The ice-cold water that Softbank’s Masayoshi Son dumped over himself for charitable purposes is not dissimilar to the cold water that Softbank’s Sprint dumped onto the US wireless market yesterday when it introduced new, aggressive pricing plans. The launch of Sprint’s “Family Share Pack” plans are a kind of Ice Bucket Challenge to the market, one might say.
We, along with the much of the market, expected Sprint to announce new price plans following its retreat from an attempted merger with T-Mobile US and test these plans in the market ahead of the launch of the new iPhones. Since it launched its “rip-and-replace” mobile network rebuild several months ago, Sprint has lost valuable prepaid subscribers to its competitors. This was made worse when T-Mobile US “pulled an Iliad” by launching its suite of so-called “unCarrier Plans”. This took the market lower in pricing and instigated the introduction of more flexible plans for consumers across the industry. In that context, Sprint looked like an outlier. It had to do something to retain and win back customers, and the move yesterday was a big one –doubling the market “norm” of 10 megabytes of data per family plan to 20 megabytes and, on a promotional basis, offering the lowest family plan base price.
But what are the implications? For one, the move drives a final nail in the coffin of voice andSMS as the battleground to win over consumers. Voice is dead, long live data. The contest for the hearts and wallets of consumers will be played out on the data battlefield.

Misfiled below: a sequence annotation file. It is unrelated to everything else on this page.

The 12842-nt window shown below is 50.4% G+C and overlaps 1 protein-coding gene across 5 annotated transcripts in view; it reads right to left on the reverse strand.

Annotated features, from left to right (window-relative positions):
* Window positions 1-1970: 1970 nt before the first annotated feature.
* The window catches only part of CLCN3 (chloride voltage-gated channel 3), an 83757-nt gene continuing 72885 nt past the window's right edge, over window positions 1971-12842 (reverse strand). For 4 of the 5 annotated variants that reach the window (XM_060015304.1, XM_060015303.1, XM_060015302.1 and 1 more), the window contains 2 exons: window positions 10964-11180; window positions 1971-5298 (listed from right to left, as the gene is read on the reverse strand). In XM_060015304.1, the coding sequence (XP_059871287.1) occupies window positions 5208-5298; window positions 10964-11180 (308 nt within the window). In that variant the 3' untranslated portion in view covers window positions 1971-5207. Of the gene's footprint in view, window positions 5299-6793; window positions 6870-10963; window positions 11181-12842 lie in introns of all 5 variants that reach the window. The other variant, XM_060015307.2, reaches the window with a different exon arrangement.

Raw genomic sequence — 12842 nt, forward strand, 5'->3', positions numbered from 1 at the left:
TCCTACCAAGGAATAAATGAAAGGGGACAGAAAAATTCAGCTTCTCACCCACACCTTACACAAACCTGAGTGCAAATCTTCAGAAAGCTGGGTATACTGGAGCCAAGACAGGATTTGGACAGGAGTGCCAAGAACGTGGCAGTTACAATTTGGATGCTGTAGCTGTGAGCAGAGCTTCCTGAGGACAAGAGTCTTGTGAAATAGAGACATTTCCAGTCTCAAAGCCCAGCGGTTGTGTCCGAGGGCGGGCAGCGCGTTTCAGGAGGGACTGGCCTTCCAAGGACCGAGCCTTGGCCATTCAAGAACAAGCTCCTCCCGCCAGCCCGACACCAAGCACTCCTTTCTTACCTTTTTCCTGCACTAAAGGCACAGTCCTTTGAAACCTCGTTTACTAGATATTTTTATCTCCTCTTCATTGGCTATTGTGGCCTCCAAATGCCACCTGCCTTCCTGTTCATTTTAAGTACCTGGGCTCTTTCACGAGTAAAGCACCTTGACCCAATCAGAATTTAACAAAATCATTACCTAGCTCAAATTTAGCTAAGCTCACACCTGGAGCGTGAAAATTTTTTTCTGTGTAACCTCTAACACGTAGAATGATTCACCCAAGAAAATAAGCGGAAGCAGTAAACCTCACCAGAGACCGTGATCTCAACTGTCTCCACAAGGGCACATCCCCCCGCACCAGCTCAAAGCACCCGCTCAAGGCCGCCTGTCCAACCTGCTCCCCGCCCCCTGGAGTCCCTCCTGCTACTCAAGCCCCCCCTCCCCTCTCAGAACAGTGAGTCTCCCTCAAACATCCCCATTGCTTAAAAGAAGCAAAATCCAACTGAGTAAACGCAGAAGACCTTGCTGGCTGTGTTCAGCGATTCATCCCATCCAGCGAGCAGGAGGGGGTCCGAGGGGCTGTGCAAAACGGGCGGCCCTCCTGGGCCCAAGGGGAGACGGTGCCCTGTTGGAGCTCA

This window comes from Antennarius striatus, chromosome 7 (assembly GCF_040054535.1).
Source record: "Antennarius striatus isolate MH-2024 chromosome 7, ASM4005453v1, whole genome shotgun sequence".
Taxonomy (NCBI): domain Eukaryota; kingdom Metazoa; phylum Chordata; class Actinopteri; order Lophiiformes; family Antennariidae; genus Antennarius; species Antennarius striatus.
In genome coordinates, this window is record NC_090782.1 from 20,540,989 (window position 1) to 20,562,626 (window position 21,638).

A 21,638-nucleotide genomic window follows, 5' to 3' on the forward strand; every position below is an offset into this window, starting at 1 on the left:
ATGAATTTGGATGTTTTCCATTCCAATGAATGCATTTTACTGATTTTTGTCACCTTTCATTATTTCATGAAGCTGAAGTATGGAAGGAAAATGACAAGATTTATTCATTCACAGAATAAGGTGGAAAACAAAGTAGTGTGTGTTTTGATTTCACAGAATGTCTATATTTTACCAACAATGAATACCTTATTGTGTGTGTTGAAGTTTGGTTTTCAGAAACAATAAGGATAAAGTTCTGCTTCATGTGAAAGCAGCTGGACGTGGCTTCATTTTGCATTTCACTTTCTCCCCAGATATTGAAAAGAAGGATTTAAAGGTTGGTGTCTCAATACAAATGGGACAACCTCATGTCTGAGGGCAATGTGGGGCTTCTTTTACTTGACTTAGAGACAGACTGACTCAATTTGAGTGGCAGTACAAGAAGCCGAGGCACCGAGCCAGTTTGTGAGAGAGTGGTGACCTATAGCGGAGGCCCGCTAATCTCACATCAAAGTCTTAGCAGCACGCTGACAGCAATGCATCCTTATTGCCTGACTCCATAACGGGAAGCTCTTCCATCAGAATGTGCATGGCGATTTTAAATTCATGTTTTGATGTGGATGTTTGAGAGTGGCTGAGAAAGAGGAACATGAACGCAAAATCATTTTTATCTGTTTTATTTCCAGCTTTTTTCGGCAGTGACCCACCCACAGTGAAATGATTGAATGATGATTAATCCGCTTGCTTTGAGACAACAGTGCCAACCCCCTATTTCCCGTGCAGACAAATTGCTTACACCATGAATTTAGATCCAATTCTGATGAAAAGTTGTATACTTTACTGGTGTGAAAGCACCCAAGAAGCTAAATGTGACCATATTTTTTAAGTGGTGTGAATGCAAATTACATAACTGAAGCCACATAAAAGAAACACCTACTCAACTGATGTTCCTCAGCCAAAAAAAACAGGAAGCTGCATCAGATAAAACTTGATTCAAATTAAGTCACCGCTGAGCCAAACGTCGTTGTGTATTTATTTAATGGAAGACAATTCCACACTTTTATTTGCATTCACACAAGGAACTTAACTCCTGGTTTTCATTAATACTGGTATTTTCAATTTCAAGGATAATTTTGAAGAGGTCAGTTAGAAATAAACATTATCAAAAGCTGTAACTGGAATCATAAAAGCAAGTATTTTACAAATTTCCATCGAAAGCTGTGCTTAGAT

For the industry as whole, we think it is slightly negative in the near-term as it will put more pressure on the market-clearing price of wireless service and increase costs to carriers as they seek to differentiate themselves – be it by service plan or content. But it also confirms that a kind of bifurcation of the US wireless market is taking hold among the national carriers: value (Sprint and T-Mobile) vs premium (AT&T and Verizon). Whereas Sprint and T-Mobile are competing principally on price, which is affecting the entire market, we believe that many subscribers will be willing to forgo the lowest price to take a broader suite of services and content in the coming months. For sure, Sprint’s offer will appeal to the data-hoarding consumer who digs audio and video media, but we think that Sprint (and T-Mobile, to some degree) will have to overcome perceptions of poor network quality.
Meantime, even if these new price plans succeed in winning subscribers back, they will likely have a negative effect on near-term operating cash flow since taking on new subscribers has front-end costs. This will be compounded by the up-to-$350 incentive to switch to Sprint that they are offering. From an industry perspective, the risk is that this spreads across the whole industry. In addition, we expect spend on network capacity, or spectrum, and capex to continue to rise as data consumption increases. All of that said, the question remains: will the other national carriers – T-Mobile USA, Verizon and AT&T – take Sprint’s ice bucket challenge?
Read more in the latest edition of Spectrum.
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T-Mobile US takes Sprint's ice bucket challenge